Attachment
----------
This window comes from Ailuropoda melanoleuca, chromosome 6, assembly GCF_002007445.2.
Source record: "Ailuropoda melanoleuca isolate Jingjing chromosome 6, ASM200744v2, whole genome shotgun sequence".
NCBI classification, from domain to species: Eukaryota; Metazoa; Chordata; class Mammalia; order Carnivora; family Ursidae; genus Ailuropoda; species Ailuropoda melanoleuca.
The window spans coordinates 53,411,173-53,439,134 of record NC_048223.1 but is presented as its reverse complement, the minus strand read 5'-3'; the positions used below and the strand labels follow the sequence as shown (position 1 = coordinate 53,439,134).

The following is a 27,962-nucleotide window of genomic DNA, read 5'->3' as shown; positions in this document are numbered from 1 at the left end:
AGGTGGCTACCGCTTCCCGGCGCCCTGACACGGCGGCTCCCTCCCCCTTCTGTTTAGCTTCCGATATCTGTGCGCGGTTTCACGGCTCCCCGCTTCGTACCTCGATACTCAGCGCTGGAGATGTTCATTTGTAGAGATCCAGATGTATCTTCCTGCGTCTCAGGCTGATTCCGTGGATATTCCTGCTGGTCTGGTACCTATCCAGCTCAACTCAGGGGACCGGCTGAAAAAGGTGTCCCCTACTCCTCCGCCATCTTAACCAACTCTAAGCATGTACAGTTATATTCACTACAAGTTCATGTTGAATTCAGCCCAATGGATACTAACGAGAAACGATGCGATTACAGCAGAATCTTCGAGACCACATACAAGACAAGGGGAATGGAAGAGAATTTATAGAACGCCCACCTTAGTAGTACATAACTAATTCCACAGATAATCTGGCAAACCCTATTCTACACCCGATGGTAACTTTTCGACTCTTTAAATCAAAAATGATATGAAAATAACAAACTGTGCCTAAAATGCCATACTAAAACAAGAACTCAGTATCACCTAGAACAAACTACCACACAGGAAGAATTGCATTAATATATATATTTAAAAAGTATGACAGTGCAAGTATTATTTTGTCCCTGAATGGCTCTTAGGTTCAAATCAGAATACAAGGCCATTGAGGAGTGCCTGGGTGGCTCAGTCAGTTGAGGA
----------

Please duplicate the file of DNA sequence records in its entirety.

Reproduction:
This window comes from Ailuropoda melanoleuca, chromosome 6, assembly GCF_002007445.2.
Source record: "Ailuropoda melanoleuca isolate Jingjing chromosome 6, ASM200744v2, whole genome shotgun sequence".
NCBI classification, from domain to species: Eukaryota; Metazoa; Chordata; class Mammalia; order Carnivora; family Ursidae; genus Ailuropoda; species Ailuropoda melanoleuca.
The window spans coordinates 53,411,173-53,439,134 of record NC_048223.1 but is presented as its reverse complement, the minus strand read 5'-3'; the positions used below and the strand labels follow the sequence as shown (position 1 = coordinate 53,439,134).

The following is a 27,962-nucleotide window of genomic DNA, read 5'->3' as shown; positions in this document are numbered from 1 at the left end:
AGGTGGCTACCGCTTCCCGGCGCCCTGACACGGCGGCTCCCTCCCCCTTCTGTTTAGCTTCCGATATCTGTGCGCGGTTTCACGGCTCCCCGCTTCGTACCTCGATACTCAGCGCTGGAGATGTTCATTTGTAGAGATCCAGATGTATCTTCCTGCGTCTCAGGCTGATTCCGTGGATATTCCTGCTGGTCTGGTACCTATCCAGCTCAACTCAGGGGACCGGCTGAAAAAGGTGTCCCCTACTCCTCCGCCATCTTAACCAACTCTAAGCATGTACAGTTATATTCACTACAAGTTCATGTTGAATTCAGCCCAATGGATACTAACGAGAAACGATGCGATTACAGCAGAATCTTCGAGACCACATACAAGACAAGGGGAATGGAAGAGAATTTATAGAACGCCCACCTTAGTAGTACATAACTAATTCCACAGATAATCTGGCAAACCCTATTCTACACCCGATGGTAACTTTTCGACTCTTTAAATCAAAAATGATATGAAAATAACAAACTGTGCCTAAAATGCCATACTAAAACAAGAACTCAGTATCACCTAGAACAAACTACCACACAGGAAGAATTGCATTAATATATATATTTAAAAAGTATGACAGTGCAAGTATTATTTTGTCCCTGAATGGCTCTTAGGTTCAAATCAGAATACAAGGCCATTGAGGAGTGCCTGGGTGGCTCAGTCAGTTGAGGA